New sculpture adorns Waikato Expressway


A striking 16m high sculpture celebrating the great journey of the Tainui waka now watches over State Highway 1 north of Hamilton.

The Waka Maumahara, a gleaming stainless steel work, designed by renowned artist Fred Graham, was installed on Sunday just north of Lake Rd between the four-lane Hamilton section and the SH1C offramp.

The taonga is the final piece in the Hamilton section of the Waikato Expressway’s cultural symbolism plan.

A large stainless steel sculpture

The Waka Maumahara sculpture is 16m high and weighs 5 tonnes.

The artwork was blessed at a gathering of mana whenua this morning (13 December) and minor finishing works are being completed, including lighting and landscaping.

Artist Fred Graham, now aged 94, was present today, to see the latest of many works he has designed in place and blessed.

“Thank you to all those who made such a magnificent contribution to this project. I have a close association with the area and am honoured that our heritage is being recognised in this way,” he said.

Artist Fred Graham stands in front of the sculpture.

Artist Fred Graham ONZM is a renowned sculptor and Tainui kaumaatua of Ngaati Korokii Kahukura descent.

Bordered by state highways, there is no access to the artwork. People can read about the artwork on storyboards at Resolution Interchange and Osborne Road Bridge.

It tells the story of the Tainui waka – which came from a tree planted on the grave of Tainui, who was the son of a chief Tinirau and his wife Hinerau in Hawaiki.

Tainui did not survive the birth and was buried soon after. A tree sprung up on the site and many years later, when a new waka was needed, the tree was selected and felled.

The day after it was cut down it was found growing back in place. It was felled again but this time a watch was kept, and they observed a flock of birds fly, pick up the chips, and put the tree back together. The appropriate rituals were performed before the next felling, and the tree revival ceased.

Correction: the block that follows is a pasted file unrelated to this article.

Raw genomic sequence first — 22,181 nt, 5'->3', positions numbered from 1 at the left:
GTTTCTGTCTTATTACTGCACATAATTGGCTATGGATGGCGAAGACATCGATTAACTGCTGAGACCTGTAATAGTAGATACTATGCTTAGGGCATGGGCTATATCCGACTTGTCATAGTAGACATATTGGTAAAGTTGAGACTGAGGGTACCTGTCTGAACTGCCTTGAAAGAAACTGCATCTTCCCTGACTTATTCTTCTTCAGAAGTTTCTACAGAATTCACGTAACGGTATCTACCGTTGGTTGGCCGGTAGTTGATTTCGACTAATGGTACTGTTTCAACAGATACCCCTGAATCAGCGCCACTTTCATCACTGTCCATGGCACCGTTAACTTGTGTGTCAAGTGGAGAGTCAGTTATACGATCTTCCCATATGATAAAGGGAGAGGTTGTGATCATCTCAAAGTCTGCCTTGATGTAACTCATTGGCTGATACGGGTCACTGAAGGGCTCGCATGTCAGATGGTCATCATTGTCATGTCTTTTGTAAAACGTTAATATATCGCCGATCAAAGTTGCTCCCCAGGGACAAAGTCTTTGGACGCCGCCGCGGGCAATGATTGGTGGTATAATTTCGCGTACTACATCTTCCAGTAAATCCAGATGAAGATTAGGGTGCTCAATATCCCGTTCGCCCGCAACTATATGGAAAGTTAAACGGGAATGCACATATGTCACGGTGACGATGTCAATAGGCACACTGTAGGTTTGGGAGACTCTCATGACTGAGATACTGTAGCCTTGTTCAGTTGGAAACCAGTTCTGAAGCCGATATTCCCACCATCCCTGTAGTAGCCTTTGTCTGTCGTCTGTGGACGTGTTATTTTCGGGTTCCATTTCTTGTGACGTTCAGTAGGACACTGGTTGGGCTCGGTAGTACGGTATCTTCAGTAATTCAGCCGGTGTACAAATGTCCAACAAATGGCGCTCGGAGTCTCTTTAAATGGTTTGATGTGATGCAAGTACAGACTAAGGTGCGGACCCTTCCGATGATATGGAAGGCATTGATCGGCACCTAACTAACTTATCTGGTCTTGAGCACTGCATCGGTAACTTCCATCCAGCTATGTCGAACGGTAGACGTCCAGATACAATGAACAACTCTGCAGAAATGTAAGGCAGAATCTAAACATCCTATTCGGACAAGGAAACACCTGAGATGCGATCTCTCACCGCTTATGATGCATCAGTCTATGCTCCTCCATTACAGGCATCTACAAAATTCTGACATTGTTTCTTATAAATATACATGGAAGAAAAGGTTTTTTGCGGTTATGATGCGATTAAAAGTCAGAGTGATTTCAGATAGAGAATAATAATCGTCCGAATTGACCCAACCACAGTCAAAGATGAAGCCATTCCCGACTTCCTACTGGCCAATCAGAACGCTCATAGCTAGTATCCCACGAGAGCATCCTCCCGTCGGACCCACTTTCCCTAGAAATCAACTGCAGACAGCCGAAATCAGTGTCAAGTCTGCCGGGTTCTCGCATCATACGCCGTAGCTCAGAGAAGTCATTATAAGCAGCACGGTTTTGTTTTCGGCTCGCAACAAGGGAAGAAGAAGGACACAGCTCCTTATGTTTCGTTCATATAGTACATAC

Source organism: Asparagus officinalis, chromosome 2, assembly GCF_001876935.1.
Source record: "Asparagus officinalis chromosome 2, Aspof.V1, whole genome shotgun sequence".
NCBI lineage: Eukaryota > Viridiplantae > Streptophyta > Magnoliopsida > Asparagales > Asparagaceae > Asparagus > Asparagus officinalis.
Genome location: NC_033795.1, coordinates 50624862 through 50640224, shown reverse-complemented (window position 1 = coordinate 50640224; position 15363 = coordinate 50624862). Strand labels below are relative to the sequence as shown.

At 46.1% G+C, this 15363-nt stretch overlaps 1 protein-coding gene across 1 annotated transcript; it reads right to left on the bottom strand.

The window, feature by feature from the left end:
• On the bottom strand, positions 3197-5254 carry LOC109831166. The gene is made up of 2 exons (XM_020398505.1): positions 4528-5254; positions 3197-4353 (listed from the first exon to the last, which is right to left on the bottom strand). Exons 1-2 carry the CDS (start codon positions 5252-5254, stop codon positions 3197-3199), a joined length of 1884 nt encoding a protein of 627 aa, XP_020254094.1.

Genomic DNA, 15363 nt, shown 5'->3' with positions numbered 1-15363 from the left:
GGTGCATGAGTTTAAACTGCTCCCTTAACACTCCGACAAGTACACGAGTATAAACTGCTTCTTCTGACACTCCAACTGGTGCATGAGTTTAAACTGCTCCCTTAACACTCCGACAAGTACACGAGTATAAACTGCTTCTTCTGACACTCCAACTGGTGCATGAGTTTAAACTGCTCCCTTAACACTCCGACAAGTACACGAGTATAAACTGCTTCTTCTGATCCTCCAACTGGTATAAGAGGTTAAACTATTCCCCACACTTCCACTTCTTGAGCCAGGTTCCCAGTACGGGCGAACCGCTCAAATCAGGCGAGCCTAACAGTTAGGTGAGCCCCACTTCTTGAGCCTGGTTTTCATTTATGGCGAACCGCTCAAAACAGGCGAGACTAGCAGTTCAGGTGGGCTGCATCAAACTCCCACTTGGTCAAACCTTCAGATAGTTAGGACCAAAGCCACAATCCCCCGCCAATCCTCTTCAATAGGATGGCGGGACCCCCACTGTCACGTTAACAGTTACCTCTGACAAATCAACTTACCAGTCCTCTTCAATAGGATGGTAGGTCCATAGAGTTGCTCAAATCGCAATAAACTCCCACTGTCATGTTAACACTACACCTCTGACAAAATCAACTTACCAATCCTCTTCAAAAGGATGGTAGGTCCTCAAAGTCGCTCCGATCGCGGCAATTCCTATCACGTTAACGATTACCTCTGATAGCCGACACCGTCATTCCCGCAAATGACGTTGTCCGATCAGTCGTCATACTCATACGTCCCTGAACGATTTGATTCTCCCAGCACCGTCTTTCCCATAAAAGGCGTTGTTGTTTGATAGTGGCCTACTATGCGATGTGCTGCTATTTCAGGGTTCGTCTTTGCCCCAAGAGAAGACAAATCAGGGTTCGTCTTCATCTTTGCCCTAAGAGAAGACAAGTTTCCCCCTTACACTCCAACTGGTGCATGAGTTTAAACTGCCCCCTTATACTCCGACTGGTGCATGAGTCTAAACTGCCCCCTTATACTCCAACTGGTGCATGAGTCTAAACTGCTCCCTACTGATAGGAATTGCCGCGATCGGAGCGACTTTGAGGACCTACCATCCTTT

The waka that was produced from the tree was one of the great ocean-going canoes in which Māori migrated to Aotearoa New Zealand. 

The Waka Maumahara was built in the Hamilton yard of Longveld which has done several of the large sculptures on the Waikato Expressway, including Cambridge section and on Hamilton’s Resolution Interchange.

Cultural Symbolism Plan

Waka Kotahi NZ Transport Agency partnered with Waikato-Tainui on developing a plan before the Hamilton project started, strongly focused on environmental and cultural concerns.

A Cultural Symbolism Plan included the creation of a cultural reserve at Tamahere, large artworks and storyboards along the route. Bridge abutment designs tell iwi stories and all bridges have been gifted an iwi name, with many linked to stories from the past which are explained on storyboards.

Storyboards have been erected where shared paths enable access for cyclists and pedestrians. These are at Osborne Road, Resolution Interchange, Greenhill Interchange and the Tamahere cultural reserve.

Waka Kotahi regional manager Jo Wilton, who has been closely involved in the Hamilton section planning and construction,  says the cultural symbolism had been a project highlight.

“The partnership with Waikato-Tainui has driven cultural and environmental outcomes we can all be proud of – not just for the Hamilton section of the expressway but going back to earlier ones like at Rangiriri and Huntly.

“While the expressway project has finished, the Crown-iwi relationship has evolved and grown stronger and will carry on.

“This morning’s gathering marked the completion of this important mahi. To all those involved.. from our Tangata Whenua Working Group and other whaanau over many years - ngaa mihi nui!

A man walks towards a large sculpture in the distance

The sculpture represents the Tainui waka, one of the great ocean-going canoes in which Maaori migrated to Aotearoa.